Syria was a centre for early Christianity, and also played a critical role in the history of Islam.  Syria quickly fell to Muslim armies who expanded from the Arabian peninsula after the death of the Prophet Muhammad.  The battle of Yarmouk in 636 - on the Syrian-Jordan border - led to the defeat of Byzantine armies and a rapid change in religion. Under the Umayyad dynasty (661-750), there seems to have been little effort to require conversion to the new religion, and there was no resentment directed towards Islam.  Syria was long a centre of high civilization, and the centre of the Muslim world soon shifted to Damascus. Along with the Dome of the Rock in Jerusalem (built in 691) the Umayyad mosque is one of the most important monuments of Islam.  The site was used for religious structures as early as the 2nd millennium BC, and there are ample remains of the temple devoted to Hadad (Jupiter) about the mosque.  Emperor Theodosius (379-395) of Byzantium converted the temple into a church of St. John the Baptist.  The Islamic conquest led to two congregations, Christians and Muslims, sharing the compound for about seventy years.  Under Caliph al-Walid (705-715) the compound was converted into a grand assembly point for the growing Muslim population of Damascus.  As compensation churches were built in other parts of the city.  Considering the massive scale of the structure it was quickly completed in a few years (between 708-715).

The courtyard of the Umayyad Mosque is paved with marble.  The colonnade that rings the structure clearly draws upon earlier architectural traditions.

The main entrance to the Umayyad Mosque is richly decorated with mosaics.  There is still debate as to who made them, as they are in a Byzantine style.

The treasury is raised above the ground to enhance security.  The columns are recycled from earlier structures, while the mosaics are probably 14th-15th century restorations of those commissioned by the governor of Damascus in 788.

It is difficult to ascertain the date of the mosaics in the mosque because many were restored.   They all reflect Muslim prohibitions against depicting animals, though structures as well as plants are acceptable. In antiquity much more of the mosque would have been decorated.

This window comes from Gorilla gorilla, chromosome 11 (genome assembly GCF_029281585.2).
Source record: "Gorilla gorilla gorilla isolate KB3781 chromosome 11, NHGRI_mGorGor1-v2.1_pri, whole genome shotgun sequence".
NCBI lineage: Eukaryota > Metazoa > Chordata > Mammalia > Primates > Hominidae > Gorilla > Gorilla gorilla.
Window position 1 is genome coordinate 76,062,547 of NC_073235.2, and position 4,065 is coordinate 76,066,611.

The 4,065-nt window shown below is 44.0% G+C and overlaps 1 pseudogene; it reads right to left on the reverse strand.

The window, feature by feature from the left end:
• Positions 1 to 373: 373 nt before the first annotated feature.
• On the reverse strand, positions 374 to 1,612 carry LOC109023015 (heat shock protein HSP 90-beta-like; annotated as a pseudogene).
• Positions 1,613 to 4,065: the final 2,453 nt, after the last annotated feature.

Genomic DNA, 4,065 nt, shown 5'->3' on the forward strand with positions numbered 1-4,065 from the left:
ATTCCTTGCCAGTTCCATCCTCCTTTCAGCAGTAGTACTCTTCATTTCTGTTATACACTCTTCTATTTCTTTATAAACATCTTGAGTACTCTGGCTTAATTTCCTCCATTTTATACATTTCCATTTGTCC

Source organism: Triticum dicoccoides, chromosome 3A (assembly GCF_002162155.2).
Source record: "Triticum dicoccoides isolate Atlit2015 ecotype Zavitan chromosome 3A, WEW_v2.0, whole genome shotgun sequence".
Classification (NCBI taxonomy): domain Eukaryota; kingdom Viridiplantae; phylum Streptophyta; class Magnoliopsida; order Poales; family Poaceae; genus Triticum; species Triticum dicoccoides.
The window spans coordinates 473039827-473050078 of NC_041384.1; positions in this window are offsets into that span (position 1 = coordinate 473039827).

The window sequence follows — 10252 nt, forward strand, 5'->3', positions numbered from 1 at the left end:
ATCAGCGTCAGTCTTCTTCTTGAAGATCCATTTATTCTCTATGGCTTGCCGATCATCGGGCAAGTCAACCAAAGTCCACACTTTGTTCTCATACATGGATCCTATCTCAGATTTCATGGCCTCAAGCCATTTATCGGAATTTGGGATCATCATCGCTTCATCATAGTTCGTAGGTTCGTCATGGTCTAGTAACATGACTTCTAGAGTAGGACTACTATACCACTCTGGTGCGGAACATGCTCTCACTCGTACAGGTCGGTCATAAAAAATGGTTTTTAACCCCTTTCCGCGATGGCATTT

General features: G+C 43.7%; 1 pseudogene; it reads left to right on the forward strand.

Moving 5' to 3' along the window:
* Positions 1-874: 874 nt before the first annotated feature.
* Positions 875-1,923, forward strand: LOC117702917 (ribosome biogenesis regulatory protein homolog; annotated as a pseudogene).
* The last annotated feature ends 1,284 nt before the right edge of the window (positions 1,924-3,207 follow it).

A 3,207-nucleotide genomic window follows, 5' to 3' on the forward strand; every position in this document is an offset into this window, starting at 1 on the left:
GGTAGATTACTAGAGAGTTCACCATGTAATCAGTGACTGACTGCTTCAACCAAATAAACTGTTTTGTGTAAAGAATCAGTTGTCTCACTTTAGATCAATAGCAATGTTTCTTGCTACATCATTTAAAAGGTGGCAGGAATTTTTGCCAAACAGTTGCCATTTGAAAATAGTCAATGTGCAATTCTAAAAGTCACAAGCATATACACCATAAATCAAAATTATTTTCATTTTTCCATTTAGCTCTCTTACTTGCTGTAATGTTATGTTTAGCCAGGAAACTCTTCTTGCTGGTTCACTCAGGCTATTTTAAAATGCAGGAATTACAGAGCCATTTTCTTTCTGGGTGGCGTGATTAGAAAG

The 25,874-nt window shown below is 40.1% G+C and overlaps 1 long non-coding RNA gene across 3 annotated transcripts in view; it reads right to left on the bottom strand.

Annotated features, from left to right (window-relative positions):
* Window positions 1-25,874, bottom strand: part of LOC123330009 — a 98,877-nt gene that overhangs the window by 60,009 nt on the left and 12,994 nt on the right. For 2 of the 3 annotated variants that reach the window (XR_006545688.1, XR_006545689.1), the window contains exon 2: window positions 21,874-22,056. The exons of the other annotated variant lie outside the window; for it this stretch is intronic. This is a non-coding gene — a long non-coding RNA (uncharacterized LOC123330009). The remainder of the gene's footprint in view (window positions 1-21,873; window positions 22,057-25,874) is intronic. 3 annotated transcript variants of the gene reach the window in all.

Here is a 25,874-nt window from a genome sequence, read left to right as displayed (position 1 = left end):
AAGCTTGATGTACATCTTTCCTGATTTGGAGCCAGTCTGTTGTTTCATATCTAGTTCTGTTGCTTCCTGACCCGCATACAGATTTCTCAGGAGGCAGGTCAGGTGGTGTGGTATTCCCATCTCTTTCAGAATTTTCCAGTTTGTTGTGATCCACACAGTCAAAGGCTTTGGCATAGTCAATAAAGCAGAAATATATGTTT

The overall plan of the mosaics appears to represent an idealized map of the empire ruled by the Umayyads.

The interior of the Mosque was largely rebuilt after a fire in 1893.  The original plan was retained.

Shrine in the Umayyad mosque that reputedly holds the head of John the Baptist built after the fire of 1893 (replacing a wooden shrine destroyed by fire).  The saint is recognized as one of the Prophets by Islam (along with Jesus) and there are legends that Caliph Walid (705-715) found the head of St. John in this place and had a commemorative pillar installed there.

The Umayyad rulers, perhaps reflecting their nomadic beduin ancestry, preferred not live in cities.  They are known instead for palaces in the desert.  In fact the palaces were richly appointed, and contained the greatest luxuries of the day. At the same time they tended to control critical trade routes that were so important for state revenue.  The best example in Syria is Qasr al-Heir Al-Sharqi. The name can be translated as "The Walled Castle to the East", and it lies 120 kilometres Northeast of Palmyra. It has been described as the most startling Umayyad monument in existence.

Minaret with the Eastern Castle in the background. The castle is clearly of an eclectic form, and above the gate there is a ‘Mesopotamian frieze’ of baked mud brick.  The minaret was built with the same well-dressed stone as the castle and was clearly taller in antiquity.

Detail of the ‘Mesopotamian frieze’ above the main gate. This area of the castle preserves the tradition of working in baked mud brick instead of stone.  The latter is much harder than the former, though not nearly as amenable to elaborate decoration.